By Molly Day
All the Dirt on Gardening
St. Joseph’s lilies have been blooming around town since late May. They are one of the few amaryllis that are cold hardy enough to be grown outside in our area. Other names include hardy amaryllis and Johnson’s amaryllis.
Hippeastrum johnsonii is named for the plant breeder, watchmaker Arthur Johnson of Lancashire, U.K., who created the first St. Joseph’s lily in 1799. The parent plants were Hippeastrum reginae (from Peru) and Hippeastrum vittatum (from Brazil). Many other lilies have been introduced, but this one remains a favorite for gardeners who enjoy heritage plants.
Johnson shared his new lily with the Liverpool Botanic Garden shortly before his greenhouses were destroyed and his original bulbs lost.
Its cold hardy zones are from 6 to 12 (we are zone 7) so it is often grown as a potted plant by gardeners farther north. Outside it wants sun to part-shade and, like all bulbs, needs well-drained soil.
The flowers are red, bell-shaped with a white stripe. The throat of each flower is green. Each 1- to 2-foot stalk typically has four flowers, sometimes six. When grown indoors (forced with artificial light and heat) the stalks can grow very tall. Outside, in full sun the stalks will be closer to 8 inches tall.
After the flowers fade, seed pods form. The pods can be collected and the fresh seed planted directly into pots. Stored seeds will be less viable with slower and lower germination rates.
The leaves are strap-like, resembling other lilies. In areas where there is no hard freeze, the plants are evergreen all year. In full sunlight the leaves take on a copper tone.
Howard Garrett, The Dirt Doctor (www.dirtdoctor.com), calls them the tulip of the south. They give us the bright red color we crave on cloudy spring days but do not require the prolonged cold weather that Holland-grown tulips need in order to bloom.
St. Joseph lilies were offered in the United States by 1853 but today few companies carry them. They have become pass-along plants, so while they are blooming, this is a good time to stop and ask for a bulb or two wherever you see them growing.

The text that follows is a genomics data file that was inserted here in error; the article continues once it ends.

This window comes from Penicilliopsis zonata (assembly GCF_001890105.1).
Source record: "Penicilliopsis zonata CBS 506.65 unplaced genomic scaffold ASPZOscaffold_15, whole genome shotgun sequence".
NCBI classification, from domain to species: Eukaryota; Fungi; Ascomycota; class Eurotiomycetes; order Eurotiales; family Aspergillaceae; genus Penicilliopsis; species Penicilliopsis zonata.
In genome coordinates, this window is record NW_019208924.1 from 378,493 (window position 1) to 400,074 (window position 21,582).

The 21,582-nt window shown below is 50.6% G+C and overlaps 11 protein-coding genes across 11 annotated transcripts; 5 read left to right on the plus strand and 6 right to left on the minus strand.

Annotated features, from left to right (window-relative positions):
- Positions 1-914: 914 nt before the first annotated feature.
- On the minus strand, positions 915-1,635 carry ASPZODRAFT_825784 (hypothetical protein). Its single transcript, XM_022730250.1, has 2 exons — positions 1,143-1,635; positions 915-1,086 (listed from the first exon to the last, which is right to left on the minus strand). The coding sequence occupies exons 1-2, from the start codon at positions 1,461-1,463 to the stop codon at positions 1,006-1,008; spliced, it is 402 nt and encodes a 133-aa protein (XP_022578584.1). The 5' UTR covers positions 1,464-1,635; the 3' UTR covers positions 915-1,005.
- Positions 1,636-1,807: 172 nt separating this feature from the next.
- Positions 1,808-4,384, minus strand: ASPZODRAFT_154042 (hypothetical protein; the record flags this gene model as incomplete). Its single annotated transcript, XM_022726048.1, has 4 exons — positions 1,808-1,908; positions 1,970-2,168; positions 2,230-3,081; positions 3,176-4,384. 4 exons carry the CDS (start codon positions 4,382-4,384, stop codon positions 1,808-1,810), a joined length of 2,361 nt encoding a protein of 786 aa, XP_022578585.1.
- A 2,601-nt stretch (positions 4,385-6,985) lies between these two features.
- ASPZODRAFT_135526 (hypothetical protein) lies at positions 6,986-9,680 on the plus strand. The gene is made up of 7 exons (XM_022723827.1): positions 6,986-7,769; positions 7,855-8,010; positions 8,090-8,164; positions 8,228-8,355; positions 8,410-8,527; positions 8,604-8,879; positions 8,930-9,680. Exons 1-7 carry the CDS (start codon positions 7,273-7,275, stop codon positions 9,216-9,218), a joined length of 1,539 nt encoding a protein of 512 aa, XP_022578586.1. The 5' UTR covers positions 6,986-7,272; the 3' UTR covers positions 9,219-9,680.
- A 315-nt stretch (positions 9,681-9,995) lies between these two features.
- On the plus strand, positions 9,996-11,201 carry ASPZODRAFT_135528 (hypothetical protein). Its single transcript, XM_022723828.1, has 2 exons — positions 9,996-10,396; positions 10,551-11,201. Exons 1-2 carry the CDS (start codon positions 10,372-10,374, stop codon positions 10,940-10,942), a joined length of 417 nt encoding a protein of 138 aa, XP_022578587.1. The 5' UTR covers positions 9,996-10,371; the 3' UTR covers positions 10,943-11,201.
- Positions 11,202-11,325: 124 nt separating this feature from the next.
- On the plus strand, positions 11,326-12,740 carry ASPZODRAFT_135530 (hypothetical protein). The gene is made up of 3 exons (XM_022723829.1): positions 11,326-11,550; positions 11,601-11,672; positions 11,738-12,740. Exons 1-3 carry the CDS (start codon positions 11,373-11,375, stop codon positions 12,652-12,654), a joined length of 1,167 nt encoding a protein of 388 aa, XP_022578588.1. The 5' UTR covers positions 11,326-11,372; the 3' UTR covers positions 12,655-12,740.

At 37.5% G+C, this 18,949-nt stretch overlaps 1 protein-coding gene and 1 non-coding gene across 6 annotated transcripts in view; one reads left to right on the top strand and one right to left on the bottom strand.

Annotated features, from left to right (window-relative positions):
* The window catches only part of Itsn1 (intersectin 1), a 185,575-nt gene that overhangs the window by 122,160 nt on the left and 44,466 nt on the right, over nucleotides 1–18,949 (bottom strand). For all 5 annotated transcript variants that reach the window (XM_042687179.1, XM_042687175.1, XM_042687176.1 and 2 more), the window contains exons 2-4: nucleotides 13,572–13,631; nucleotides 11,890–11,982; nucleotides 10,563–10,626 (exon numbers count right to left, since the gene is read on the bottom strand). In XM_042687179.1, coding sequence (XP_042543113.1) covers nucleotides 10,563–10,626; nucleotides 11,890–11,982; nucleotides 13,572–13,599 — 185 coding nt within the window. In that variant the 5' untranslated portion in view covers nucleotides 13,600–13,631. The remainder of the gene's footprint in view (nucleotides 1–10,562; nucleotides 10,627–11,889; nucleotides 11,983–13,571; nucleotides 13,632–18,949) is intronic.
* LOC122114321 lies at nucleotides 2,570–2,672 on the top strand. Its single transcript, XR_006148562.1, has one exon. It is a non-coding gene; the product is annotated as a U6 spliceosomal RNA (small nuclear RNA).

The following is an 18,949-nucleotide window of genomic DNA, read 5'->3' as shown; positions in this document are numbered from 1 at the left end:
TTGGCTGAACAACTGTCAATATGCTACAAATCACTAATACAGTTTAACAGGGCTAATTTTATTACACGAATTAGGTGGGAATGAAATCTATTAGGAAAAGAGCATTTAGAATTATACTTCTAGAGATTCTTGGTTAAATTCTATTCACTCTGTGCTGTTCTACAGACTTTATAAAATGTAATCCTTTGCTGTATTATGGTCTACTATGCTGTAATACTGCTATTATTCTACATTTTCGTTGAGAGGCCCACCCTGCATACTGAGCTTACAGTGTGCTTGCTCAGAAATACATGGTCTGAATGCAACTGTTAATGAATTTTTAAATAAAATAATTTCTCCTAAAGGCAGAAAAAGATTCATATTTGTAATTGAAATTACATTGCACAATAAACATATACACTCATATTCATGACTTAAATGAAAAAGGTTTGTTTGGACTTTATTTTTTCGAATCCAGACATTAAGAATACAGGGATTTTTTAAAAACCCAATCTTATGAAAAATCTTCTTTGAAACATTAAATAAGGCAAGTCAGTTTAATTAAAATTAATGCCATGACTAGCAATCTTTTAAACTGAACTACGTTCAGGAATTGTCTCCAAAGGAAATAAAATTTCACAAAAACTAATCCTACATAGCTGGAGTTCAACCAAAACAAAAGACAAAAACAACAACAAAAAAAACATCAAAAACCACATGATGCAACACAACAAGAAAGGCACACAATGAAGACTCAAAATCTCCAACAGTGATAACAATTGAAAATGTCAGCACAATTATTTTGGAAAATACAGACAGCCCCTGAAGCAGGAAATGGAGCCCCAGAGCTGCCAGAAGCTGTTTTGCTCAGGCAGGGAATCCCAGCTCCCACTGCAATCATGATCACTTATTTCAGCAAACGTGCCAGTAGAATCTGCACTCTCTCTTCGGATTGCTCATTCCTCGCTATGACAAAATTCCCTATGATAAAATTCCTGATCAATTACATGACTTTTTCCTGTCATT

St. Joseph’s lily bulbs are available from Bayou City Heirloom Bulbs in Texas (bayoucityheirloombulbs.com). Owner Patty Allen said: “These bulbs were rescued from old homesteads. They are not from tissue culture.”
Another source, Brent and Becky’s Bulbs (store.brentandbeckysbulbs.com) says they will form clumps after the first two years in the ground.
Around town, there are several large clumps visible in older home gardens. The bulbs that were given to us by a gardening friend came from a 40-foot row that had expanded over 20 years.
Bulbs are divided after flowering in the spring or in the fall. Plant the bulbs in loosened, amended soil with the bulb neck above ground level. When deciding where to plant the bulbs, give them plenty of room. The leaves can grow to 30 inches long and 1.5 inches wide.
Plant Delights Nursery (www.plantdelights.com) offers alternatives. 1) Hippeastrum ‘charisma’ (Charisma Hardy Hippeastrum), which is a solid red that resembles a red daylily; and, 2) Hippeastrum ‘voodoo’ (Naughty Lady Amaryllis) closely resembles St. Joseph’s lily but without the bright white stripe. They also have survived below zero temperatures at their zone 7 garden.
St. Joseph’s lilies and all hippeastrums are members of the Amaryllidaceae or onion family, making them deer and rabbit resistant.
In “Heirloom Gardening in the South” by Dr. Bill Welsh and Greg Grant, Grant said: “Without a doubt, Johnson’s hybrid is the finest Amaryllis for garden culture in the South. The combination of the brilliant red flowers, spicy fragrance, and it’s unbelievable toughness makes it a bulb without equal.”